Table Of Contents
Idea in short

The process of manual data cleansing prior to analysis is known as Data Munging, also known as Data Wrangling. 80% of the time spent on data analytics is allocated to data munging, where the analysts manually clean the data before they could perform any analysis[1].

Data munging is often a time consuming, laborious, and disjointed process gets in the way of extracting true value and potential from data. According to O’Reilly’s 2016 Data Science Salary Survey, 69% of data scientists will spend a significant amount of time in their day-to-day dealing with basic exploratory data analysis, while 53% spend time cleaning their data[2] as part of the data on boarding process.

Data Munging

The challenges associated with Data Wrangling extend beyond technology:


The core idea of data wrangling is that the people who know the data best should be exploring and preparing that data. This means business analysts, line-of-business users, and managers (among others) are the intended stakeholders that should be involved (directly or indirectly) in the data wrangling process.


A growing variety of data sources can now be analysed, but historically, analysts didn’t have the right tools to understand, clean, and organise this data in the appropriate format. Much of the data business analysts must deal with today comes in a growing variety of shapes and sizes that are either too big or too complex to work with in traditional self-service tools such as Excel. Data wrangling process is specifically designed to handle diverse, complex data at any scale. Additionally, a growing amount of analysis occurs in environments where the schema of data is not defined or known ahead of time. This means the analyst wrangling the data is determining how it can be leveraged for analysis as well as the schema required to perform that analysis.

Use Cases

The use cases that require data wrangling tend to be somewhat exploratory in nature and are often conducted by small teams or departments prior to being rolled out across the organisation. Analysts typically try to work with a new data source or new combination of data sources for an analytics initiative. Data wrangling makes existing analytics processes more efficient and accurate as users can always have their eyes on their data as they prepare it.

To better cope up with the data wrangling workload, here are the 6 essential steps that any Data Analyst / Scientist should be proficient with:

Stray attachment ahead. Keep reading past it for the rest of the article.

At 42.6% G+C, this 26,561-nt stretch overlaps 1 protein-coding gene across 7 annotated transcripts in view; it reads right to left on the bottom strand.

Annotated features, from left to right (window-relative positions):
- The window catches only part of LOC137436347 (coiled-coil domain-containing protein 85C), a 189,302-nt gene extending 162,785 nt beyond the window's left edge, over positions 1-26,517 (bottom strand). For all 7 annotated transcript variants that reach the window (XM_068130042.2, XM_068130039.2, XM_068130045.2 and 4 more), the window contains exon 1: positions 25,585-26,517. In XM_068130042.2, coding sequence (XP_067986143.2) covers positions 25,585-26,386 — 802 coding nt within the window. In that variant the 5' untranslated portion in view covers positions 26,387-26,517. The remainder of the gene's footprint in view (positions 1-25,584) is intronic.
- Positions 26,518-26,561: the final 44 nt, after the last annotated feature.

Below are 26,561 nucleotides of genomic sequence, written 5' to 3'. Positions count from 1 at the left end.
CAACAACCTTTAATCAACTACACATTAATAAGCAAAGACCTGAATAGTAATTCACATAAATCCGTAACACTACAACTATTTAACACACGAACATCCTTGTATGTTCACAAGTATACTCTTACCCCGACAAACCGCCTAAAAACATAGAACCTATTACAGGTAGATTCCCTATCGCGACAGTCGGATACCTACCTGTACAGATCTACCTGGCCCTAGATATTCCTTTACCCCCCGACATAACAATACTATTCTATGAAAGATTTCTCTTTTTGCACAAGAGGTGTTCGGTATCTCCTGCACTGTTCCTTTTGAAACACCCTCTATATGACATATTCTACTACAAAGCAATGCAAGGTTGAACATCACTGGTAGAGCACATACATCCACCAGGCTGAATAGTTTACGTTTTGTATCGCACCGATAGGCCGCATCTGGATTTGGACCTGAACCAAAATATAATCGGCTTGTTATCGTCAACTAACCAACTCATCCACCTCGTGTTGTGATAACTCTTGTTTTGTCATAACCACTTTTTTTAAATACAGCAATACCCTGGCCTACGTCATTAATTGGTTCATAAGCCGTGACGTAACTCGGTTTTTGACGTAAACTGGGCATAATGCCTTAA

1. Discover: Learn what’s in your raw dataset to think ahead about the best approach for your analytic explorations. This allows you to understand unique elements of the data such as outliers and value distribution to inform the analysis process
  2. Structure: This is a critical step because your data comes in all shapes and sizes, and it is up to you to decide the best format to visualize and explore it. Separating, blending, and un-nesting are all important actions in this step
  3. Cleanse: This step is essential to standardizing your data to ensure that all inconsistencies (such as null and misspelled values) are addressed. Other data may need to be standardized to a single format such as state abbreviations
  4. Enrich: At this point, you’ve gotten a clear handle on your data – what else could you add to provide more value to your analysis? Enrichment is often about joins and complex derivations
  5. Validate: Verify if you’ve caught all of the data quality and consistency issues and go back to address anything you may have missed. Validation should be done on multiple dimensions
  6. Publish: This is where you can download and deliver the results of your wrangling effort to downstream analytics tools. Once you’ve published your data it’s time to move onto the next step: analytics!

Data wrangling is an essential part of the data science role — and if you gain data wrangling skills and become proficient at it, you’ll quickly be recognized as somebody who can contribute to cutting-edge data science work and who can hold their own as a data professional.

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"Data Munging – Tips To Boost Productivity." Think Insights [Online]. Available: [Accessed: June 5, 2023]